I wanted to be a wizard.

I still know not exactly why I wa so attracted then (as well as now) to wizardry. It could have been the mystery and mystic of it. It is not likely to be the high regard my fellow townsmen have for it. It could also be its importance to the survival of the town. I never pinpointed the reasons.

I was nonetheless overjoyed to have found a very important piece in the jigsaw of my life. The next thing I knew, I was signing up for the first available wizard apprentice course and taking the prescribed aptitude tests. It is quite surprising that I passed these with such consummate ease. After all, it was the first time I am coming into contact with spells and magic.

With that little success behind me, I have but one minor detail to take care of. Okay, maybe it was not so minor. My parents. I approached my soon-to-be teacher for advice and help. She concluded that I needed a person of more weight and prestige and appealed to the Grand Wizard on my behalf. In turn, the Grand Wizard generously took time off his busy schedule to pay my parents a visit and explain my position. Any backlash to be expected from them did not materialise, though they were still a tad unhappy about my irresponsible behaviour. After enduring a minor bombardment from them that evening, I was given the green light to pursue my newfound dream.

What followed was a number of years of sheer hard work and training. I made satisfactory progress. "Never outstanding but a steady worker and a quick thinker" was how my teacher likes to describe his protégé. The training proved grueling at times, not on the body but on the mind, but I came through it relatively intact.

During my apprentice years, I have seen quite a few struggled with the pace. A small number (our class was not large to begin with) even dropped out as despair over poor progress drained them of initial energies and enthusiasm. Yet, we never greeted these "drop-outs" with scorn. Instead, we see them off with deep regret and sadness. With each that leaves the mage, there will be one less to endure the rigours of training or to celebrate with the triumphs of mastering a particularly tricky spell together.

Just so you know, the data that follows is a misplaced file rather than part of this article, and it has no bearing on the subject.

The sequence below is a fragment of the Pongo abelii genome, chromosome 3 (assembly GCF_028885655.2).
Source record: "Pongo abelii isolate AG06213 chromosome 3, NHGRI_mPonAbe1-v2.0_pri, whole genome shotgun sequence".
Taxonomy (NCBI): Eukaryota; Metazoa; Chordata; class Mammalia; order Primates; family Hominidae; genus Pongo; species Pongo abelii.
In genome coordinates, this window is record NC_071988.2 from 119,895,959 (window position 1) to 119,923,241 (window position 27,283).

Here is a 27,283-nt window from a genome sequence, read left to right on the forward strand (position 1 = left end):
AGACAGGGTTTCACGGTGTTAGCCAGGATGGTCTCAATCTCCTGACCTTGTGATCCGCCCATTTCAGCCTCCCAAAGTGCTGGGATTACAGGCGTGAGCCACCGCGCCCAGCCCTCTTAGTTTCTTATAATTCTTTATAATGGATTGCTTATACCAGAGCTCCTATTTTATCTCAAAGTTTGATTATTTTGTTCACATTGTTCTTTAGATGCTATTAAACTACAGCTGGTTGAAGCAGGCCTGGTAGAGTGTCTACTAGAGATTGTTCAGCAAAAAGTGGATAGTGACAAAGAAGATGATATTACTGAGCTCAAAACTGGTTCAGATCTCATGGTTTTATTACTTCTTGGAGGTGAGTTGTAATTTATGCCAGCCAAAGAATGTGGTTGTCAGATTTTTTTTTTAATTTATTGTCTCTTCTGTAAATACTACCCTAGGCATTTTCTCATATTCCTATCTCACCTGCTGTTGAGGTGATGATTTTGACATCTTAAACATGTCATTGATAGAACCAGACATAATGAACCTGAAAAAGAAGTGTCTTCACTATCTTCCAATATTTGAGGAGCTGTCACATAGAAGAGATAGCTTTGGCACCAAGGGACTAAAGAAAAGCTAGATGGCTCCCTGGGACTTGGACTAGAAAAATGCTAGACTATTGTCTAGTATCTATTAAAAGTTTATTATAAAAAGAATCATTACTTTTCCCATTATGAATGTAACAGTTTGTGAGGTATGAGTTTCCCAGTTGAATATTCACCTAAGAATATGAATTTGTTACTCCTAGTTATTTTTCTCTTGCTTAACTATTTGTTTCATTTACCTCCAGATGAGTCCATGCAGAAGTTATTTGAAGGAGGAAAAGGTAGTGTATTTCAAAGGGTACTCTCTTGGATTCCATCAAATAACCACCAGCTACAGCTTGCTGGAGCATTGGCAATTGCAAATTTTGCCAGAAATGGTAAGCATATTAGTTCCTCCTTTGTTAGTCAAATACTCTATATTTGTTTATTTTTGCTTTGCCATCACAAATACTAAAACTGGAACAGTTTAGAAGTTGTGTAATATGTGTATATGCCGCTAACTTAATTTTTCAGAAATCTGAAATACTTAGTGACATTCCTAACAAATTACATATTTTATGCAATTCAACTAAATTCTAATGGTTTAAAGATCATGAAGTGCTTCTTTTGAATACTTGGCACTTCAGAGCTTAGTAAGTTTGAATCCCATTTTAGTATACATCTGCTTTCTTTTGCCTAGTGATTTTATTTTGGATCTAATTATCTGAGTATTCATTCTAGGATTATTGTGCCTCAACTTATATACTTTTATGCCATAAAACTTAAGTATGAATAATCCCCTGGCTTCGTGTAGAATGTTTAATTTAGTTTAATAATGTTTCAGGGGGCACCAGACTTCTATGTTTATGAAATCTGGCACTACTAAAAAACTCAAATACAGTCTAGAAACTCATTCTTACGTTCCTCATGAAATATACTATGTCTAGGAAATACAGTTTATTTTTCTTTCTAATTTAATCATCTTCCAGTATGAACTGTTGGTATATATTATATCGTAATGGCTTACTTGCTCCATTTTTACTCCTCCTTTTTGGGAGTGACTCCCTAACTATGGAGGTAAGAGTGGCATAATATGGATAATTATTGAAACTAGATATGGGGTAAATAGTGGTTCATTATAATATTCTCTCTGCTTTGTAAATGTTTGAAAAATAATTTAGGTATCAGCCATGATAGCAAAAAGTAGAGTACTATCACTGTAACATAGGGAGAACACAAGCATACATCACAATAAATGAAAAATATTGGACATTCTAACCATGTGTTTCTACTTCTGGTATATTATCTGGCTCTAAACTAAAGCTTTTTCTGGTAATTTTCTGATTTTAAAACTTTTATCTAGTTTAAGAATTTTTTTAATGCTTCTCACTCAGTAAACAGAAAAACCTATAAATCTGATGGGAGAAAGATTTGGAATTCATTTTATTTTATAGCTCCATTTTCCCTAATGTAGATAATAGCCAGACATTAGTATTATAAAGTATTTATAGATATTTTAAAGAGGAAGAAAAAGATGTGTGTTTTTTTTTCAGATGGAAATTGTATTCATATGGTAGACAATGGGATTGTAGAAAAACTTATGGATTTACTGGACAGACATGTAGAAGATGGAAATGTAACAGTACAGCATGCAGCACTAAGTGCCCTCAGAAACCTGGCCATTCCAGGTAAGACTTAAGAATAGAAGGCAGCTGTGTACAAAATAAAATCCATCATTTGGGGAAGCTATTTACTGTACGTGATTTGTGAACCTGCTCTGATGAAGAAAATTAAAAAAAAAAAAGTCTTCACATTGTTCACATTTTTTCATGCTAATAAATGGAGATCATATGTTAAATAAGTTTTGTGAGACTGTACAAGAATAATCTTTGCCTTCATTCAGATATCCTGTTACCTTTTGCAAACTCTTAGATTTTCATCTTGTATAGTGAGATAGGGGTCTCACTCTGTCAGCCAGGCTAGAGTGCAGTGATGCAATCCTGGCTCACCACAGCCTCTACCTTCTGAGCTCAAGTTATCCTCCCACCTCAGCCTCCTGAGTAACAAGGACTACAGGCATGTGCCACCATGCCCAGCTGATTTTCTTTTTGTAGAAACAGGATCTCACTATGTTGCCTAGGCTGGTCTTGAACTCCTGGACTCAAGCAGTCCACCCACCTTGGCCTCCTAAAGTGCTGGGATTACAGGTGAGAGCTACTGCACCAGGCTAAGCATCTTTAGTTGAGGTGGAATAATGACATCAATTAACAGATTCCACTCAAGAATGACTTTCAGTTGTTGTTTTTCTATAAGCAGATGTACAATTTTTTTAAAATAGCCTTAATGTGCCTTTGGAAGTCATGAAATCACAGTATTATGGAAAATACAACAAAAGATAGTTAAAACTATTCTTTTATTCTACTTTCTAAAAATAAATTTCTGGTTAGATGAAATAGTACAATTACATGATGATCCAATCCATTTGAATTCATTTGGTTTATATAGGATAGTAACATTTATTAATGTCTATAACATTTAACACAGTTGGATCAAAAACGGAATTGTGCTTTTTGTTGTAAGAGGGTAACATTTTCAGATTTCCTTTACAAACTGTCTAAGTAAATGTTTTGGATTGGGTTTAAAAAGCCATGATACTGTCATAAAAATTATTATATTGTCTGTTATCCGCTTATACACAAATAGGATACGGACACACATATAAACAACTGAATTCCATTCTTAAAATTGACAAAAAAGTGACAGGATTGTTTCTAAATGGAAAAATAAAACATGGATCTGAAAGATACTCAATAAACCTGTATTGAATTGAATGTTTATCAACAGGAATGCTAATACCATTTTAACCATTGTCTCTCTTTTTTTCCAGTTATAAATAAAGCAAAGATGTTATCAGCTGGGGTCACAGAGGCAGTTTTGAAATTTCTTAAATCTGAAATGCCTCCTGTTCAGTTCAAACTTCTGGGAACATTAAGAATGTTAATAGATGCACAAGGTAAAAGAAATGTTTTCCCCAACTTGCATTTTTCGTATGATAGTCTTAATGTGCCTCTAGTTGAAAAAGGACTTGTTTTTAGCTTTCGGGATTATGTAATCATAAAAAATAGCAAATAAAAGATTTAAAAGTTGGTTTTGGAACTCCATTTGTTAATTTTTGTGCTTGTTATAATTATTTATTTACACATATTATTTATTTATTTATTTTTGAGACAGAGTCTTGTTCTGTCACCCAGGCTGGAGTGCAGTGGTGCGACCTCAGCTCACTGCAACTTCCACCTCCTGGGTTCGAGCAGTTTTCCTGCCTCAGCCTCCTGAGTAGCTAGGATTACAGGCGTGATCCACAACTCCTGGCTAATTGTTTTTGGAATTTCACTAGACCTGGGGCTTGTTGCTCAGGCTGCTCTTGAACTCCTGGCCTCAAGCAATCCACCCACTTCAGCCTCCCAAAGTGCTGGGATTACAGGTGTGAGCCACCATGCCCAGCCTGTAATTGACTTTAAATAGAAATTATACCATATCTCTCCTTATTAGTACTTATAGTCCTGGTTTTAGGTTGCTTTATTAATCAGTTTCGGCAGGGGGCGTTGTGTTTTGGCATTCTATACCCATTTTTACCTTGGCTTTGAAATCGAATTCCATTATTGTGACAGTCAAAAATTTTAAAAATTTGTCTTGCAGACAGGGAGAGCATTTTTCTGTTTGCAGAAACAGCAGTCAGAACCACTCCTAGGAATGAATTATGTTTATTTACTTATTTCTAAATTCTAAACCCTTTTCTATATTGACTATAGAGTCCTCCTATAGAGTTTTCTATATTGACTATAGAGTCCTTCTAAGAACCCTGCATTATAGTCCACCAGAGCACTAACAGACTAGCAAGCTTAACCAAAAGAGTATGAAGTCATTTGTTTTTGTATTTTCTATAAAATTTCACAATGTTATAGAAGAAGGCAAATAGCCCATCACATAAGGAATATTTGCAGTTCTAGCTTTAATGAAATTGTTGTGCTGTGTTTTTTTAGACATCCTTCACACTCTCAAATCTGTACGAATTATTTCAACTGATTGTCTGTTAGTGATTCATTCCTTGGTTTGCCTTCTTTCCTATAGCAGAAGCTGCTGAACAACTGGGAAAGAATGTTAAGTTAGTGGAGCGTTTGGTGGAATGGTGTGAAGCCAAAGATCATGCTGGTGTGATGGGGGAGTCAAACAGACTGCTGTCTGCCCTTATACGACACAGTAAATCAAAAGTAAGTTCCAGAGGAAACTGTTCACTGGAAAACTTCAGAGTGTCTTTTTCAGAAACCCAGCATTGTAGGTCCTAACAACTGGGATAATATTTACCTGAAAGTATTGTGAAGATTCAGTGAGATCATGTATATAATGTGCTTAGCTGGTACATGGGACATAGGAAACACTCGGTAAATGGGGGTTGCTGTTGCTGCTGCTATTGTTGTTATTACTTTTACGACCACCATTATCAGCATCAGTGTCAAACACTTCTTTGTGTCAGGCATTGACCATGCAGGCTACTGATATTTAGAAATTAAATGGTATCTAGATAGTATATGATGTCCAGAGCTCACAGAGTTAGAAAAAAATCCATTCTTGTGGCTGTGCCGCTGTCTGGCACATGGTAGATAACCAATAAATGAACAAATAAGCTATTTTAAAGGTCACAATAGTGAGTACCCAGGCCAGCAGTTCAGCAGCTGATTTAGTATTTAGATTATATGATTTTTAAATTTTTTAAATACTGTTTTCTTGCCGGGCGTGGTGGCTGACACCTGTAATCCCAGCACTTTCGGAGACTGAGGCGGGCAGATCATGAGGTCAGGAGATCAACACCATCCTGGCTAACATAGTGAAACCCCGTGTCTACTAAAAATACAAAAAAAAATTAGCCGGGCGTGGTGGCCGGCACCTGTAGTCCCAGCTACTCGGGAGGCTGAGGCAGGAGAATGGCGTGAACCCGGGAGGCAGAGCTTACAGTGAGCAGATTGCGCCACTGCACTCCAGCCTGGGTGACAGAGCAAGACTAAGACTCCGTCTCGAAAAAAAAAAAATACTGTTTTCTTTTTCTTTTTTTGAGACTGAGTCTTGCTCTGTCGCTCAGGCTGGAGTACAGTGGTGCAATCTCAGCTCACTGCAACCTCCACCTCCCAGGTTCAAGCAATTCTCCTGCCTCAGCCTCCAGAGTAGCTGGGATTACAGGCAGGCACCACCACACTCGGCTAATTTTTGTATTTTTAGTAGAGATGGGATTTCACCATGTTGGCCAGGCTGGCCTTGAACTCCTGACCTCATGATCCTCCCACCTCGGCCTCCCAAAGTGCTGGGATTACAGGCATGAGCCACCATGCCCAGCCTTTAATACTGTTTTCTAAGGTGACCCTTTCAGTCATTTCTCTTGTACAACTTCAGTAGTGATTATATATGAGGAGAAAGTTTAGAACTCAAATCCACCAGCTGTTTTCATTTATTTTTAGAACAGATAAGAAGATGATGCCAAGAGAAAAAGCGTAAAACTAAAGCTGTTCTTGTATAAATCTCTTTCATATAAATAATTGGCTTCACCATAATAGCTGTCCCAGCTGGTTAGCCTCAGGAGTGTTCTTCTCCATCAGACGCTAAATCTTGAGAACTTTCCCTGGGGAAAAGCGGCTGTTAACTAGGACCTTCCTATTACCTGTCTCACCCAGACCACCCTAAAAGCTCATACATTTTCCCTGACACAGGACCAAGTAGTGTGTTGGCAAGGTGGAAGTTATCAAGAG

As I take my final steps in my journey towards qualification for wizardhood, those days shared with my fellow apprentices will not be forgotten. I will also remember fondly how my parents eyes lit up with pride as I told them a couple of days back on my impending "Final Test". Against the backdrop of their pride stood a little worry for my safety. Despite the cavern's perfect record of returning apprentices to the welcome arms of their parents, each apprentice's parent will still harbour a little fear in their hearts over the safety of their children.

I did my best to allay the anxieties of my parents, though I have no idea if what I said actually succeeded in doing so. But, if there is something I can be sure of, it is that I'll be able to see those same looks of overflowing pride, minus the worry, when I emerge from this cave and return home in one operating piece.

Akan Datang: My respect for Jim

96 days to go.

P.S. Enjoy your respective Christmases.